Data security now 10% of IT operating budgets, Forrester says

Forrester study also shows greater visibility for security pros brings opportunity, scrutiny

Abstract: IT security budgets are on the rise, reflecting growing concern over data breaches and increasing CEO involvement in the task of protecting sensitive data.

IT security budgets are on the rise, reflecting growing concern over data breaches and increasing CEO involvement in the task of protecting sensitive data, Forrester Research analysts say.

Ten percent of IT operating budgets is devoted to security in 2008, an increase from 8% last year, a Forrester study released Thursday revealed. In a survey of 1,255 security decision-makers at North American companies, 21% expect to increase IT security spending in 2009, compared with 6% who expect security spending to decrease. The rest will keep their security budgets stable. Those are impressive numbers in this economy, analyst Khalid Kark said in a keynote during Forrester's Security Forum in Boston.

"I remember when the security budget was less than 4% of the IT budget," Kark said. "This number is amazing. In this tough economic time, three out of four of us are saying we're going to keep this 10% budget and one in five of us are saying we're going to increase this budget in the next 12 months. Wow, that's great."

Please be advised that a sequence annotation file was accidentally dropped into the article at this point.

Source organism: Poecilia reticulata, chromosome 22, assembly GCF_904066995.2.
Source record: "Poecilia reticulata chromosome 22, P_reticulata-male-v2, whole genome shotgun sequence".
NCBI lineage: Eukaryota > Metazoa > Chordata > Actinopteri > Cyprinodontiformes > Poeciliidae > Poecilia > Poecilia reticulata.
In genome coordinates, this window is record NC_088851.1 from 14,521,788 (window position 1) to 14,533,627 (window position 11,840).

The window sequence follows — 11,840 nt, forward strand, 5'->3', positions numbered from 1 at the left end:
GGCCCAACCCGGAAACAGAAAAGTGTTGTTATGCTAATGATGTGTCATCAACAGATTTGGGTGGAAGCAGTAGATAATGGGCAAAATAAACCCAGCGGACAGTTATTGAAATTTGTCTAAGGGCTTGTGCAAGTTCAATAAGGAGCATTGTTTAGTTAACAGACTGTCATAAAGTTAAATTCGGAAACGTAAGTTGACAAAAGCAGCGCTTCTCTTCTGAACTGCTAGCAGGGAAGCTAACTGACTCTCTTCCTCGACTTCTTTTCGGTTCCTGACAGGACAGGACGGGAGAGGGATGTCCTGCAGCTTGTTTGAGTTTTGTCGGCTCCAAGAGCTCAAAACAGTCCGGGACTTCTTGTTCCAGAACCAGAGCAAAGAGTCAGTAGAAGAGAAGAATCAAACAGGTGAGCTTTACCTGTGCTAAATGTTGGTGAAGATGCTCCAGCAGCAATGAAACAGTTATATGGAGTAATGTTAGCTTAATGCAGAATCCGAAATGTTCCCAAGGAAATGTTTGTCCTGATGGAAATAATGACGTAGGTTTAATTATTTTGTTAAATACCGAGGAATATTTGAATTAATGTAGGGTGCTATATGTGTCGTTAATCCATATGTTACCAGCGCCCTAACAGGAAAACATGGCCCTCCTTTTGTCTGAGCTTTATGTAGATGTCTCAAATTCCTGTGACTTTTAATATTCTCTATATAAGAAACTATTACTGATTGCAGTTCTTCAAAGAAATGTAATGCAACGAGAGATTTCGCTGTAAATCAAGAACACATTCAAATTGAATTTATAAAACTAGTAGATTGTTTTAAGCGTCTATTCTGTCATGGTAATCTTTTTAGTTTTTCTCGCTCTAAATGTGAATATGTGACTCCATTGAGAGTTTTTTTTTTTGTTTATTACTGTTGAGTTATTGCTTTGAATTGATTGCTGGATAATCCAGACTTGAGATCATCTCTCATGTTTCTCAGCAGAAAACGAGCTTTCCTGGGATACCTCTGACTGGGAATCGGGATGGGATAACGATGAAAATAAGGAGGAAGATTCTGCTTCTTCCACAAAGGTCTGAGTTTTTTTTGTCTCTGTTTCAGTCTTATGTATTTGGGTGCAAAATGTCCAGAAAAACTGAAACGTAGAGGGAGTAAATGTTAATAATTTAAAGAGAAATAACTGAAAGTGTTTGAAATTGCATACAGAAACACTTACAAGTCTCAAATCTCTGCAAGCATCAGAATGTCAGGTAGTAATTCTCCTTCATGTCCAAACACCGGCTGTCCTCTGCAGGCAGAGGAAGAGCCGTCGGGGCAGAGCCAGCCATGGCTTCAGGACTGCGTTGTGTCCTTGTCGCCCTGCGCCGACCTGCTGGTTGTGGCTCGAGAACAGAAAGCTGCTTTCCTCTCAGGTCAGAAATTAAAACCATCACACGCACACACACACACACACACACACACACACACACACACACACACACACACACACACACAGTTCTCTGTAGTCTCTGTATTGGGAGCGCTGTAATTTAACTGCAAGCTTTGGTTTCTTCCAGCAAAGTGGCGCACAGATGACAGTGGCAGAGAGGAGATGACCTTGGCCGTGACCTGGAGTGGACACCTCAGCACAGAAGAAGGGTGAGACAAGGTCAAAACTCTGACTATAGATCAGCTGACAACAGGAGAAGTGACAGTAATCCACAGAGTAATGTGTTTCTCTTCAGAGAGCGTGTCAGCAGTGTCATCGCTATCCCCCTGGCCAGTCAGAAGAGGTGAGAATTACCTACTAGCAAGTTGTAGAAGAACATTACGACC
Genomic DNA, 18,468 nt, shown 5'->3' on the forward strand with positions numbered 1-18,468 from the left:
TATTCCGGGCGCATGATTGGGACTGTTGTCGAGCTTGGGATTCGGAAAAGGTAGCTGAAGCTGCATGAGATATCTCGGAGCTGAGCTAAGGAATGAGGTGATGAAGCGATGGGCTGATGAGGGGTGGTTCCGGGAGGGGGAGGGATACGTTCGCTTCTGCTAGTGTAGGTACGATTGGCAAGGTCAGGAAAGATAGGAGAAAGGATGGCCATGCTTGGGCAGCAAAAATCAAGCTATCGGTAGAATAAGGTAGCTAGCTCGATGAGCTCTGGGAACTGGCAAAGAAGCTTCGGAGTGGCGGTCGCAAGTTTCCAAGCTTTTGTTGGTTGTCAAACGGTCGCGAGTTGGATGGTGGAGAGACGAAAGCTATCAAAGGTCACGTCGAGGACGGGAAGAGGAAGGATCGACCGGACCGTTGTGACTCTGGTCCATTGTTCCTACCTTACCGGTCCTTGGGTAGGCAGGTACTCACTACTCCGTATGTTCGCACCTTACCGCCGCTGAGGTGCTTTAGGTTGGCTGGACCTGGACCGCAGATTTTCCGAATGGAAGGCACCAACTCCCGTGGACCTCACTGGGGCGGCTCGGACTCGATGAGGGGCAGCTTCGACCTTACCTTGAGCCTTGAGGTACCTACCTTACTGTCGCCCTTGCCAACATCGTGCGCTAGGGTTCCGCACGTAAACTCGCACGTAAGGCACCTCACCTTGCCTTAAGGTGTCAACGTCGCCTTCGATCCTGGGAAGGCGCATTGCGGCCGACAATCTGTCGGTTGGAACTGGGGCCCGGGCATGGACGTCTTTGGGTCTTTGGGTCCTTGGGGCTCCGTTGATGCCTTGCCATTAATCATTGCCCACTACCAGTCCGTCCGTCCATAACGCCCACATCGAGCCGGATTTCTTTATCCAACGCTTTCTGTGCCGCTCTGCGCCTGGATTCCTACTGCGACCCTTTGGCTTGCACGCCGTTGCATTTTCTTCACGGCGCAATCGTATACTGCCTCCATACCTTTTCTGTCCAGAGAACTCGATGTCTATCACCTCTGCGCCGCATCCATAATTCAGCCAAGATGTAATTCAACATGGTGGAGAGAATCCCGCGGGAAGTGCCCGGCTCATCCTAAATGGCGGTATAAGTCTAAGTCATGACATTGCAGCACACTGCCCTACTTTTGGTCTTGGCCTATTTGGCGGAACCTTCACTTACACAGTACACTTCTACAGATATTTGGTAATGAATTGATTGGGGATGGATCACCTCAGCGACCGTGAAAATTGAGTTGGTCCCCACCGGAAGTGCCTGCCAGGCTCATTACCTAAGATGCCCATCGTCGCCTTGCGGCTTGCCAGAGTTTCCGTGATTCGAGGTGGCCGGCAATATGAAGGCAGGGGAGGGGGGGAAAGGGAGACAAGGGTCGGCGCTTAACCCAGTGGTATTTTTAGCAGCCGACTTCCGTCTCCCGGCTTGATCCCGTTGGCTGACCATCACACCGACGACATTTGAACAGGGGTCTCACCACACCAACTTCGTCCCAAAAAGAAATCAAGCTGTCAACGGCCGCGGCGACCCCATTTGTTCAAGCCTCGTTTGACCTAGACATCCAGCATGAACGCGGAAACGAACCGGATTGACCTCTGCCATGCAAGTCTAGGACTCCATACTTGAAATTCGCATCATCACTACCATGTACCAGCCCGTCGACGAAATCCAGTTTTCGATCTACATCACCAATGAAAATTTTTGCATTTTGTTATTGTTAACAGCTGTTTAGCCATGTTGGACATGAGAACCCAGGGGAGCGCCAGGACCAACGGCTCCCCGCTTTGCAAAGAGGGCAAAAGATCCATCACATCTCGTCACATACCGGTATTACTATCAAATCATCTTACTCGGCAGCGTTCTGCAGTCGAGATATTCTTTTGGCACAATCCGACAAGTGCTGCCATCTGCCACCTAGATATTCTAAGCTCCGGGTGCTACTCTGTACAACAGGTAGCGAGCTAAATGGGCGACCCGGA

If there is a downside for security-minded IT professionals, it's that more money brings greater scrutiny. More red tape, processes and approvals are needed to justify purchases of even relatively minor security products, Kark said. (Compare security products.) An organization-wide focus on security also brings higher expectations, and sometimes conflicting expectations from the various departments in a business.

But IT security pros are enjoying greater influence with business executives. Security has been the top priority for CIOs in Forrester surveys for four straight years, and 30% of security decision-makers surveyed report having a "dotted-line relationship" with the board or CEO. Another 19% report having such direct links to the executive committee.

"We've all been frustrated in making the case for information security, getting [the business executives] to buy in. But I think times have changed," Kark said. "I remember the time when I had to wait two weeks to get a meeting with the CIO, let alone the CEO."

Kark attributes this change in attitude partly to data breaches and resulting media coverage and lawsuits that focus public scrutiny on information security. But the shift has also occurred because IT professionals have spent years arguing that security deserves greater attention, and CEOs are starting to get it, he said.

The challenges of security are numerous, and include protecting customer information and corporate intellectual property while developing disaster recovery capabilities, Kark said. Businesses must also decide whether it's appropriate to merge IT security with physical security. While that convergence makes sense in some cases, in other businesses the two types of security are operated so differently that a convergence creates more problems than it solves, Kark said.

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